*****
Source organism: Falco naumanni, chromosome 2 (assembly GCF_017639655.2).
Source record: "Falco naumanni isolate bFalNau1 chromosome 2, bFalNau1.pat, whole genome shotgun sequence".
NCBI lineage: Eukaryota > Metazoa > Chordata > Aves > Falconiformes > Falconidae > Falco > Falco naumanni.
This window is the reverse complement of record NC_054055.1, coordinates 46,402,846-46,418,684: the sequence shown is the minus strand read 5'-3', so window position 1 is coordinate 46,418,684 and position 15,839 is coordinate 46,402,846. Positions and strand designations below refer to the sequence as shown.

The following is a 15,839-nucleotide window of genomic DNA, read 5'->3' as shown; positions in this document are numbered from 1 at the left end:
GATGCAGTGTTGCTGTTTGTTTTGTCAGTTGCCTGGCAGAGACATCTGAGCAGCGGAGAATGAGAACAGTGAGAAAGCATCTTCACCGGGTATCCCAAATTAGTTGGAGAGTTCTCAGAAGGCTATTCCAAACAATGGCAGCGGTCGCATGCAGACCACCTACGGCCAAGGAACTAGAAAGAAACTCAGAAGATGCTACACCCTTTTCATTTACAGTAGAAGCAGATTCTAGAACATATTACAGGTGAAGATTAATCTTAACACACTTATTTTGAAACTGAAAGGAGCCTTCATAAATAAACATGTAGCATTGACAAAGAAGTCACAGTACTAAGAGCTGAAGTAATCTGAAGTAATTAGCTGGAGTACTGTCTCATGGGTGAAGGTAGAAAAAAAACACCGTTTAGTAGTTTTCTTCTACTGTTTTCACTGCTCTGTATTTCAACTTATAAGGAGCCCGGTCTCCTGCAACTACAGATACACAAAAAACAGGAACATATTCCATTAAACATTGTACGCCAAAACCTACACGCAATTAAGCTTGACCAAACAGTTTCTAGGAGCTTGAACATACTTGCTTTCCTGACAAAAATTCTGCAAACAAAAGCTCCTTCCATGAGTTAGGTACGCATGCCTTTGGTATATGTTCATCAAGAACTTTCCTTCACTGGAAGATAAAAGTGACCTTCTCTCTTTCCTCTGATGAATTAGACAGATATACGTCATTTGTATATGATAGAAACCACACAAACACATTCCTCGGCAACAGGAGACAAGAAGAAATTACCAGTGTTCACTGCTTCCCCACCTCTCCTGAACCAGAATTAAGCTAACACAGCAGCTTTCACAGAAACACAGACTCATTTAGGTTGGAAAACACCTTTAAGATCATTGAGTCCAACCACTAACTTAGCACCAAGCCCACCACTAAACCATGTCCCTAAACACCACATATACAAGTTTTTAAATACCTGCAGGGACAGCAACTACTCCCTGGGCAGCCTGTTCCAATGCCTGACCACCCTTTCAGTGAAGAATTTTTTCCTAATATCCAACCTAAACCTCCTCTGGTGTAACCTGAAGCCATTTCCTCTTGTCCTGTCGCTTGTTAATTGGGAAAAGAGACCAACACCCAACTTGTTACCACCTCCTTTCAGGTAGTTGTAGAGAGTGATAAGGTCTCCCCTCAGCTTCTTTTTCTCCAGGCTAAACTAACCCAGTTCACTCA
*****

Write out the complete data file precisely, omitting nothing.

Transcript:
Source organism: Falco naumanni, chromosome 2 (assembly GCF_017639655.2).
Source record: "Falco naumanni isolate bFalNau1 chromosome 2, bFalNau1.pat, whole genome shotgun sequence".
NCBI lineage: Eukaryota > Metazoa > Chordata > Aves > Falconiformes > Falconidae > Falco > Falco naumanni.
This window is the reverse complement of record NC_054055.1, coordinates 46,402,846-46,418,684: the sequence shown is the minus strand read 5'-3', so window position 1 is coordinate 46,418,684 and position 15,839 is coordinate 46,402,846. Positions and strand designations below refer to the sequence as shown.

The following is a 15,839-nucleotide window of genomic DNA, read 5'->3' as shown; positions in this document are numbered from 1 at the left end:
GATGCAGTGTTGCTGTTTGTTTTGTCAGTTGCCTGGCAGAGACATCTGAGCAGCGGAGAATGAGAACAGTGAGAAAGCATCTTCACCGGGTATCCCAAATTAGTTGGAGAGTTCTCAGAAGGCTATTCCAAACAATGGCAGCGGTCGCATGCAGACCACCTACGGCCAAGGAACTAGAAAGAAACTCAGAAGATGCTACACCCTTTTCATTTACAGTAGAAGCAGATTCTAGAACATATTACAGGTGAAGATTAATCTTAACACACTTATTTTGAAACTGAAAGGAGCCTTCATAAATAAACATGTAGCATTGACAAAGAAGTCACAGTACTAAGAGCTGAAGTAATCTGAAGTAATTAGCTGGAGTACTGTCTCATGGGTGAAGGTAGAAAAAAAACACCGTTTAGTAGTTTTCTTCTACTGTTTTCACTGCTCTGTATTTCAACTTATAAGGAGCCCGGTCTCCTGCAACTACAGATACACAAAAAACAGGAACATATTCCATTAAACATTGTACGCCAAAACCTACACGCAATTAAGCTTGACCAAACAGTTTCTAGGAGCTTGAACATACTTGCTTTCCTGACAAAAATTCTGCAAACAAAAGCTCCTTCCATGAGTTAGGTACGCATGCCTTTGGTATATGTTCATCAAGAACTTTCCTTCACTGGAAGATAAAAGTGACCTTCTCTCTTTCCTCTGATGAATTAGACAGATATACGTCATTTGTATATGATAGAAACCACACAAACACATTCCTCGGCAACAGGAGACAAGAAGAAATTACCAGTGTTCACTGCTTCCCCACCTCTCCTGAACCAGAATTAAGCTAACACAGCAGCTTTCACAGAAACACAGACTCATTTAGGTTGGAAAACACCTTTAAGATCATTGAGTCCAACCACTAACTTAGCACCAAGCCCACCACTAAACCATGTCCCTAAACACCACATATACAAGTTTTTAAATACCTGCAGGGACAGCAACTACTCCCTGGGCAGCCTGTTCCAATGCCTGACCACCCTTTCAGTGAAGAATTTTTTCCTAATATCCAACCTAAACCTCCTCTGGTGTAACCTGAAGCCATTTCCTCTTGTCCTGTCGCTTGTTAATTGGGAAAAGAGACCAACACCCAACTTGTTACCACCTCCTTTCAGGTAGTTGTAGAGAGTGATAAGGTCTCCCCTCAGCTTCTTTTTCTCCAGGCTAAACTAACCCAGTTCACTCA